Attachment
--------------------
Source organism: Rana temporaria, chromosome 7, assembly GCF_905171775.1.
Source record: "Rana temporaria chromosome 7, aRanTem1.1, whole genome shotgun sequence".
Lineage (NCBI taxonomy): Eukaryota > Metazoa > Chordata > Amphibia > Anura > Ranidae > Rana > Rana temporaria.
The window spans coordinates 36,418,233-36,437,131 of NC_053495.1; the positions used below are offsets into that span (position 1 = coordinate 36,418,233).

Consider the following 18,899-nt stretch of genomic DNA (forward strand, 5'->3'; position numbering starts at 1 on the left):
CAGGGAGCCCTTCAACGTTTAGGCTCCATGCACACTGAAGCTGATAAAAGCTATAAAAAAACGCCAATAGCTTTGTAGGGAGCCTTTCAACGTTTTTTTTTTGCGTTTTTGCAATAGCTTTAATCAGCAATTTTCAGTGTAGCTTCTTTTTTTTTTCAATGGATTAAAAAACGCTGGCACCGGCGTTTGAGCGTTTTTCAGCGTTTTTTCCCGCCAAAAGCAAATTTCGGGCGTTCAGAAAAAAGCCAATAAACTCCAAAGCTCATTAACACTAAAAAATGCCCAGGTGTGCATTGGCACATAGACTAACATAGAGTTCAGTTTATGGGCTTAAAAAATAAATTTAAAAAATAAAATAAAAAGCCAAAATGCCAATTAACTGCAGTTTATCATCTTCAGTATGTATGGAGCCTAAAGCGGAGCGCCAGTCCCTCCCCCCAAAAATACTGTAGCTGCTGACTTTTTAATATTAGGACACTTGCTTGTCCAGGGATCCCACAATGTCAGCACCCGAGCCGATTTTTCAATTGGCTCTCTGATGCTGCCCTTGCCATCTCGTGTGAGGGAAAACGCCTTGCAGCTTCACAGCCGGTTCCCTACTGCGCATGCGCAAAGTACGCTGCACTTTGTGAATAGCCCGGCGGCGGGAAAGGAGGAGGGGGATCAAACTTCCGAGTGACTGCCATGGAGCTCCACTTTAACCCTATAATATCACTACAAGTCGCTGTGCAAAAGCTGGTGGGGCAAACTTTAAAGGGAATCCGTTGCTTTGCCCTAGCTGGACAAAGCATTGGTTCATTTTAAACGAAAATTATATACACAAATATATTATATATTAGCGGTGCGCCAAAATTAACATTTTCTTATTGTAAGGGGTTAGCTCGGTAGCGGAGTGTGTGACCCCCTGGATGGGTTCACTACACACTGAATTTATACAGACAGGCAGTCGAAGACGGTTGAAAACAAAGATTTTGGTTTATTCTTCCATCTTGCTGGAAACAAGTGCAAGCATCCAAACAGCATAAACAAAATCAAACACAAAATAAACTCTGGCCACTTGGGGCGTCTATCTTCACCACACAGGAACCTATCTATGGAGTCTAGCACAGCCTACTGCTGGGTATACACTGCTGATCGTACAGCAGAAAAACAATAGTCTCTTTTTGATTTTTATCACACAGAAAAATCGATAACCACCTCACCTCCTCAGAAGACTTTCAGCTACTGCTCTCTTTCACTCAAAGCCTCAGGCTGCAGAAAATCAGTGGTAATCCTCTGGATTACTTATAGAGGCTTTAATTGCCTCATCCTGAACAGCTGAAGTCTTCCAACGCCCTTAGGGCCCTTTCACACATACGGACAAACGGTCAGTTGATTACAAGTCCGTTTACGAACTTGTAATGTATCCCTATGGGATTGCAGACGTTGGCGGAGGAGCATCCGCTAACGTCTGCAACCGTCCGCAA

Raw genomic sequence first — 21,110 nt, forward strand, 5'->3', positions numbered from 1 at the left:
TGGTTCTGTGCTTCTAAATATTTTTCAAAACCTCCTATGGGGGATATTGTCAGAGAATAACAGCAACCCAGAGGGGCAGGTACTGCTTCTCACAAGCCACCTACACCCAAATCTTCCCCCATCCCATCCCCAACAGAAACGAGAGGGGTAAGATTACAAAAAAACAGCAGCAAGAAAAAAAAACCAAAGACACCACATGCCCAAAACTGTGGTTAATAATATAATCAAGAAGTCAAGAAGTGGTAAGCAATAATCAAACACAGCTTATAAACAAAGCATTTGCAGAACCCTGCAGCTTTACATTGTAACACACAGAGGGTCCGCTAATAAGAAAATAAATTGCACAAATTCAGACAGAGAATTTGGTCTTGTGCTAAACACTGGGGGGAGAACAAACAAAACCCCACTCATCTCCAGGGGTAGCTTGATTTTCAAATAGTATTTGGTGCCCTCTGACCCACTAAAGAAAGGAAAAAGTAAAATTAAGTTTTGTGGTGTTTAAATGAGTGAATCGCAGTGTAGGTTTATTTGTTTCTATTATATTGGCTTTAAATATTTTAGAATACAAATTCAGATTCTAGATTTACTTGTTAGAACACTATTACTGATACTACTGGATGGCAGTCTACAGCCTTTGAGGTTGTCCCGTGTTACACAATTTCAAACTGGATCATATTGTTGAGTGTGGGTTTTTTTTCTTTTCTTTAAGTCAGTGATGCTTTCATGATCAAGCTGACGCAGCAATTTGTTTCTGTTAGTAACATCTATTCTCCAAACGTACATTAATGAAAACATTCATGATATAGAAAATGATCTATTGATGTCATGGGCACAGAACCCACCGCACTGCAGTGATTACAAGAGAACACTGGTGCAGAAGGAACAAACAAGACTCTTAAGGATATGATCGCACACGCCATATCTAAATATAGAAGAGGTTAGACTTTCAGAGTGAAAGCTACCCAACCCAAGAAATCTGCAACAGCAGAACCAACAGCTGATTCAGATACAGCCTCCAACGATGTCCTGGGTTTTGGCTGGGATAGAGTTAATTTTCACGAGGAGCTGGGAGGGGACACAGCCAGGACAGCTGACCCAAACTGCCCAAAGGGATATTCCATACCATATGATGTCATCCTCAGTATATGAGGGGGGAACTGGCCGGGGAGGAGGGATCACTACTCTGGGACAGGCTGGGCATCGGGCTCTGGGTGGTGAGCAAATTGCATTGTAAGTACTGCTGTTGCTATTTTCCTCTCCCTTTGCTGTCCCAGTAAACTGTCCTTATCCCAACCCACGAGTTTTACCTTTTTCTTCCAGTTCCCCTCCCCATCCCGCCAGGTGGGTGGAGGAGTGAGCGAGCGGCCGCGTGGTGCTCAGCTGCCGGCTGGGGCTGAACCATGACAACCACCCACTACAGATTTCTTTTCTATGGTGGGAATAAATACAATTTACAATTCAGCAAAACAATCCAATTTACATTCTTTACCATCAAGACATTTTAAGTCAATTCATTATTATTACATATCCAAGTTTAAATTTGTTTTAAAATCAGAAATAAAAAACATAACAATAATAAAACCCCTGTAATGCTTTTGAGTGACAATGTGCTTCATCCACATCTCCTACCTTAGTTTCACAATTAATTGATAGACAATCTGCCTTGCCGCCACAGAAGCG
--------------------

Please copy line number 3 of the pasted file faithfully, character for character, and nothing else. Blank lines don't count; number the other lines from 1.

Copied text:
Lineage (NCBI taxonomy): Eukaryota > Metazoa > Chordata > Amphibia > Anura > Ranidae > Rana > Rana temporaria.